Professor Matteo BOBBA will defend his HDR on Monday 6 November at 16:30, by ZOOM
"Essays in Development and Labor Economics"
To attend the conference, please contact the secretariat Louise Strachan.
- Emmanuelle Auriol : Professor of Economics, University Toulouse Capitole - TSE
- Thierry Magnac : Professor of Economics,, University Toulouse Capitole - TSE
- Petra Todd : Professor of Economics, University of Pennsylvania
- Costas Meghir : Professor of Economics,, Yale University
- Orazio Attanasio : Professor of Economics, Yale University
This thesis encompasses six research papers that I have completed over the last seven years during my tenure-track at TSE. The topics of this body work can be broadly categorized into three groups. A first strand is aimed at understanding factors that influence the allocative efficiency of labour markets in developing countries. These markets are often characterized by substantial frictions such as rigid formal labor contracts, and diffuse subsistence-level self-employment. In joint work with Flabbi and Levy (JoE, 2021;IER, 2022) we explicitly formalize those distortions in the context of a search-theoretic framework of the labour market coupled with a bargaining structure to determine wages. We use this framework to study how the labor market institutions that give raise to informal jobs affect individuals’ incentives to acquire schooling before entering the labor market as well as during the life cycle through on-the-job human capital accumulation. Structural estimation of the model using individual-level labor market data from urban Mexico and the resulting counterfactual simulations allow assessing the extent to which key labor market parameters, such as payroll contributions and non-contributory benefits, affect the returns to schooling and human capital investments.
A second strand is devoted to a better understanding of the sources of spatial inequalities in schooling achievement and attainment within countries. The level and structure of public sector compensation both play a key role in the ability of governments to attract, retain and motivate talented teachers. However contracts in the public sector typically offer rigid wage profiles, flat pay scales, which are mostly tied to seniority rather than merit, ability, or job amenities. In recent work with a team of co-authors (Bobba et al, Rej&R JPE) we study the recruitment, retention, and productivity effects of a policy that raised public sector teacher salaries by 20%-30% at designated schools in rural Peru. Our findings document that an alternative policy that sets compensation at each job posting taking into account teacher preferences is more cost-effective than the actual policy in terms of reducing structural inequality in access to learning opportunities, and it possibly enhances the efficiency of the education system. In Bobba and Frisancho (JoE 2022), we design and implement a field experiment within a centralized school assignment system in Mexico City in order to study whether and how youths' inaccurate perceptions about their own academic skills generate misallocations through inadequate school choices. On average, the performance feedback reduces the relative role of priors on posteriors and shifts substantial probability mass toward the signal. Further evidence reveals that males and high-socioeconomic status students tend to process new information on their own ability more effectively.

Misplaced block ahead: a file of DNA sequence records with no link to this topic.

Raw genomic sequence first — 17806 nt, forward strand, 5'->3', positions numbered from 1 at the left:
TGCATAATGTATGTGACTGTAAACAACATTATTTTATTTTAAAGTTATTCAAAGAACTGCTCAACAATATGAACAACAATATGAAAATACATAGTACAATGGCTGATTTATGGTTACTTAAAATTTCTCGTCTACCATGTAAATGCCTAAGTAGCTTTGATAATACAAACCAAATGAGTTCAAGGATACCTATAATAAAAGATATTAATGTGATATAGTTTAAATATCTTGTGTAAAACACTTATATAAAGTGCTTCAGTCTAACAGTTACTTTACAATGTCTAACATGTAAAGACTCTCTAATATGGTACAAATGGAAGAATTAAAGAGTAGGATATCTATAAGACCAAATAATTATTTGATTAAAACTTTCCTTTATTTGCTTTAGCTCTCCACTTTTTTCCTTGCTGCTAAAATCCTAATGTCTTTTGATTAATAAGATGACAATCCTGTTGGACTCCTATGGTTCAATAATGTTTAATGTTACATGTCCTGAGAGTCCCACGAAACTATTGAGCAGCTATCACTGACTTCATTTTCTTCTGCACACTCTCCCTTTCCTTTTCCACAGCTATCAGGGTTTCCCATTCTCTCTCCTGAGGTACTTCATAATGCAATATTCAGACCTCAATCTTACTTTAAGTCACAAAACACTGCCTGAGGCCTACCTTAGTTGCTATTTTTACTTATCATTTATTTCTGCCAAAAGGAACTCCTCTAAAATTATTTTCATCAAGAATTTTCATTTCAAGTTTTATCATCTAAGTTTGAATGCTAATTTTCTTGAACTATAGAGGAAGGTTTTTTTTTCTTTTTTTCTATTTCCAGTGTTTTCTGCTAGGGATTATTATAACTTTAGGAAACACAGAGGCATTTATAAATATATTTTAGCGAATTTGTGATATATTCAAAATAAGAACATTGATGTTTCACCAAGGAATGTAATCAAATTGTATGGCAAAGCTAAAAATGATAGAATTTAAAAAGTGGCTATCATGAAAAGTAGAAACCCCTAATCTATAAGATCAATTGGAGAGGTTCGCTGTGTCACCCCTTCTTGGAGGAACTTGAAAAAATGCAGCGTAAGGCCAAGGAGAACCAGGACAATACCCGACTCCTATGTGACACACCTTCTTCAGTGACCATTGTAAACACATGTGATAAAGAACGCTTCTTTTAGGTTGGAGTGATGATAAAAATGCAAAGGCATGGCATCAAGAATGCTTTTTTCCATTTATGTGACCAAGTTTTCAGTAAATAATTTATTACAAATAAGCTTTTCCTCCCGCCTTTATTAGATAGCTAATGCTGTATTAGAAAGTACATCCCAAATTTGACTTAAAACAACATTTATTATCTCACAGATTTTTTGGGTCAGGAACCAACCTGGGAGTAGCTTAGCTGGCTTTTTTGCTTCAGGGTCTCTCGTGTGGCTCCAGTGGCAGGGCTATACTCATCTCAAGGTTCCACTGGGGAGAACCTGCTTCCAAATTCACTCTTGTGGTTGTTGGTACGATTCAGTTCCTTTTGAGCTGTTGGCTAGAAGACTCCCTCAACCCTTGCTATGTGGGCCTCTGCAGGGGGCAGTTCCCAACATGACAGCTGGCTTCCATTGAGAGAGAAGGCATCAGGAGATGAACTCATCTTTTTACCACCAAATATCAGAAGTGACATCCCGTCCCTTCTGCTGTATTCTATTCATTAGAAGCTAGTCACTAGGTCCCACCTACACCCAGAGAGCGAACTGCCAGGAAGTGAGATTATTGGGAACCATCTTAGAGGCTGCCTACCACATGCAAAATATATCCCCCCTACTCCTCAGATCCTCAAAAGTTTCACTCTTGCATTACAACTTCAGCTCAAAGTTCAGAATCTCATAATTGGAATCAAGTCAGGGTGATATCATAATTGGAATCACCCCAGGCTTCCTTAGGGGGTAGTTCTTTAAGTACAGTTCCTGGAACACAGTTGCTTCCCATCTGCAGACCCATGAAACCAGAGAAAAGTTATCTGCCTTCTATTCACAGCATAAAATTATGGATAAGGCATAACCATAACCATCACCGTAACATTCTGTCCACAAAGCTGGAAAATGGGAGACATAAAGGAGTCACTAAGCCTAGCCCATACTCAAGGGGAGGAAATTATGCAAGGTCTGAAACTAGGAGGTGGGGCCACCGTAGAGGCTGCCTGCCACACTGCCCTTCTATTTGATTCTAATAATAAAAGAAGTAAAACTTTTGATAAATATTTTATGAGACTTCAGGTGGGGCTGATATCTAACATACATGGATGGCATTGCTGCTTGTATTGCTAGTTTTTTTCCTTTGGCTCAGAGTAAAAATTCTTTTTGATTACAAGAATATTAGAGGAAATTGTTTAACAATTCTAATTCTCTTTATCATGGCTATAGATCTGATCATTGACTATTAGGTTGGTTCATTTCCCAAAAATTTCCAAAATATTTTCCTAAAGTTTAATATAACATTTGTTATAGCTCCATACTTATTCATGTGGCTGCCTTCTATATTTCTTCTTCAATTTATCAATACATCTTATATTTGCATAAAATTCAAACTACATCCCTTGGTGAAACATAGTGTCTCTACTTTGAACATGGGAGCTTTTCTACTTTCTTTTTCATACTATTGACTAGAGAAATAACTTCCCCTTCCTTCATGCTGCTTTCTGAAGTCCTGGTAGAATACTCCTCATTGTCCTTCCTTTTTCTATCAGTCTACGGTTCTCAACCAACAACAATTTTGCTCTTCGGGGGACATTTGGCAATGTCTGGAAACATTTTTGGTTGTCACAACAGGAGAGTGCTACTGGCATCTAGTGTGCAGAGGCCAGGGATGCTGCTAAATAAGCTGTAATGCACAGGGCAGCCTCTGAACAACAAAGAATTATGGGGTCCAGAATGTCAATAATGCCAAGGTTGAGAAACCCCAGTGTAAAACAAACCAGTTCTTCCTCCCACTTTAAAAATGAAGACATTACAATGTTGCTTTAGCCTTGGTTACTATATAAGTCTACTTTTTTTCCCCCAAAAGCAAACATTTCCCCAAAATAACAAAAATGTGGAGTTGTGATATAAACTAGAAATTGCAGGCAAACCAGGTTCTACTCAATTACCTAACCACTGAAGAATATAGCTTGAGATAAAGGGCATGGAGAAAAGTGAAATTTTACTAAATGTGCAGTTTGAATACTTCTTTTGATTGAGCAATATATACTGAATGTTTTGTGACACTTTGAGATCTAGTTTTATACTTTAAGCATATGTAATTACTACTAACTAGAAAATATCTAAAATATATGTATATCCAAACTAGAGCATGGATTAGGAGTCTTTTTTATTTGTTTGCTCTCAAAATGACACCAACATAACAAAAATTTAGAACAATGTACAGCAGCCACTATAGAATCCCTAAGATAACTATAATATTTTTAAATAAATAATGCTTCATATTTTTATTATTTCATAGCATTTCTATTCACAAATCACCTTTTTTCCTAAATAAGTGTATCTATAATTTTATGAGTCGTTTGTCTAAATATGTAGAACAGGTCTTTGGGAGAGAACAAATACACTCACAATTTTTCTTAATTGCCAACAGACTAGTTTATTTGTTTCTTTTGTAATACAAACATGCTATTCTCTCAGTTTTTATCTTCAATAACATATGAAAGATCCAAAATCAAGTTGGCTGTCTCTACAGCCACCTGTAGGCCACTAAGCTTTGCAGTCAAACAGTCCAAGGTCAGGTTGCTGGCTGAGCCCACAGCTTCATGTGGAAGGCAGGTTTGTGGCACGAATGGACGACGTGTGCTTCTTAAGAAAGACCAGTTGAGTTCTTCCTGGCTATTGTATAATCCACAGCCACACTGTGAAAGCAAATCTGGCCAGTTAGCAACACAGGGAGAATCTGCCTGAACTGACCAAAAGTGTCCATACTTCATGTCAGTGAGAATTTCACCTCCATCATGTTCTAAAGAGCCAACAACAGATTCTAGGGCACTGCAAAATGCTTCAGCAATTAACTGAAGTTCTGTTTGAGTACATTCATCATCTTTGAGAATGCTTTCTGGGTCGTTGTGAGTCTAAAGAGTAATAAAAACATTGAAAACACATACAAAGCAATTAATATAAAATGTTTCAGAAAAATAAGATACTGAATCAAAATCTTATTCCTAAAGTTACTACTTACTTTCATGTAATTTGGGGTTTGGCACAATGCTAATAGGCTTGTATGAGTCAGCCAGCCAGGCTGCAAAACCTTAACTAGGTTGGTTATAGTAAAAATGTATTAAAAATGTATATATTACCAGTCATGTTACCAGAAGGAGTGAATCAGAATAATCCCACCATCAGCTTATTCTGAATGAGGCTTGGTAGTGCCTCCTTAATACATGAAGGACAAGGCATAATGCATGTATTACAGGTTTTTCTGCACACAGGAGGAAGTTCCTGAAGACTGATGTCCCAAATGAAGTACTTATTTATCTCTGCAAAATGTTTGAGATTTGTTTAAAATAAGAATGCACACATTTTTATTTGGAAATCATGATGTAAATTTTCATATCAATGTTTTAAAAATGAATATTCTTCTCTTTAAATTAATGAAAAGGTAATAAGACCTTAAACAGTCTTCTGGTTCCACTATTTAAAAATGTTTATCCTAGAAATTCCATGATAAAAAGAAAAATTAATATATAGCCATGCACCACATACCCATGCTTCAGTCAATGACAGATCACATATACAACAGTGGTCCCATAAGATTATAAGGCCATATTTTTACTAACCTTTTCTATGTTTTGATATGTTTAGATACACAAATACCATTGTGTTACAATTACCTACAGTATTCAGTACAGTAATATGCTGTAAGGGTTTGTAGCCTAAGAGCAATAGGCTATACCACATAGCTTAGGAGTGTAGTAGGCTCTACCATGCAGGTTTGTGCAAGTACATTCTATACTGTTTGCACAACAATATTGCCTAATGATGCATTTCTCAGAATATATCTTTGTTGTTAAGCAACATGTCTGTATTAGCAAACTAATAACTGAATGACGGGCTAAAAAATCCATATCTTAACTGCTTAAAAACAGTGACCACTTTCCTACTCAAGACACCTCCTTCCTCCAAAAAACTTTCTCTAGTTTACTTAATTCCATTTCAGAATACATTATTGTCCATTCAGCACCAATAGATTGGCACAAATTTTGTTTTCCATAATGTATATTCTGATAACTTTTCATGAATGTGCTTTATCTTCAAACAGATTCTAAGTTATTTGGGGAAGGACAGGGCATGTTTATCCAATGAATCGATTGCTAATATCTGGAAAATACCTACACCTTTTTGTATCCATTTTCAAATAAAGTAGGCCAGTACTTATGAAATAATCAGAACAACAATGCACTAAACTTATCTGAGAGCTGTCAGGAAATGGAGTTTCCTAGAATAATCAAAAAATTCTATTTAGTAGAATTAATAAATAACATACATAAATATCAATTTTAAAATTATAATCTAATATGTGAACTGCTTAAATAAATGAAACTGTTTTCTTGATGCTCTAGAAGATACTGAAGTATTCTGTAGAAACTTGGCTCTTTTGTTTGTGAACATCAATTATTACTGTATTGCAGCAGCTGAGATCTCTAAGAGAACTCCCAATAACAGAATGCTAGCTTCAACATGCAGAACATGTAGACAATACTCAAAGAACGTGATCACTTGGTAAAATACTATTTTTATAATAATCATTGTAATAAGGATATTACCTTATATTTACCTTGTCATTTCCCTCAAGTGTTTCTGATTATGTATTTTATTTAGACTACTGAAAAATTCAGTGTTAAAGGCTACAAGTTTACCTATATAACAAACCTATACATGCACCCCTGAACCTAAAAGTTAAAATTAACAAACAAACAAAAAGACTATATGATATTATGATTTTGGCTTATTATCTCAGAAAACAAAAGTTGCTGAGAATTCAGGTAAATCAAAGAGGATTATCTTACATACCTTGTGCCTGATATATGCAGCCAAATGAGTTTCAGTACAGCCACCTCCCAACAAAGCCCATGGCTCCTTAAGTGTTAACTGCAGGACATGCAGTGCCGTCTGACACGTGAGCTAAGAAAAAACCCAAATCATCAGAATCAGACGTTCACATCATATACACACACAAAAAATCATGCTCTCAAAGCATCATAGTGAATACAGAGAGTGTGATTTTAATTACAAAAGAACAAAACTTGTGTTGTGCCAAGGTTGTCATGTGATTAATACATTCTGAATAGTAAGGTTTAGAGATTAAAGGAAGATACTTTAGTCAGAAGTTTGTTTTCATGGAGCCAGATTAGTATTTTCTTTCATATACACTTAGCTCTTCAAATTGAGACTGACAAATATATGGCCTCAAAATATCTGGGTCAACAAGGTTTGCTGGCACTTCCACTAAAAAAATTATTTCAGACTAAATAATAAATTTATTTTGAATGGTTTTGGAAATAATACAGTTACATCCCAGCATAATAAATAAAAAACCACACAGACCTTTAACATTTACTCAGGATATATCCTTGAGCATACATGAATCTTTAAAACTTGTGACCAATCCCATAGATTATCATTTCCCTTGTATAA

Finally, the last strand of my research agenda is devoted to a better understanding of the “scale-up problem”. This is the tendency for the size effect of an intervention to diminish, if not vanish, when that intervention is scaled up to reach a larger (and more diverse) population of recipients. In our recent study (Agostinelli, Avitabile, and Bobba, R&R JPE), we contribute to the debate about the challenges of scaling up education interventions. We use a case study involving a mentoring program that was evaluated at scale in Chiapas, the poorest state in Mexico. The analysis encompasses two independent field experiments and seizes a unique opportunity to learn from the government’s implementation of the same intervention. Our findings offer compelling evidence on the socially determined drivers of education interventions at scale. Following up on previous work on the centralized school assignment mechanism in Mexico City, Bobba et al (2023) quantify the effect of a counterfactual and yet feasible implementation of the information intervention at a much larger scale. Simulation results demonstrate substantial heterogeneity in the demand-side responses, which trigger sorting and displacement patterns within the assignment mechanism. The equilibrium effects of the intervention may possibly hinder the subsequent academic trajectories of high-achieving and socio-economically disadvantaged students.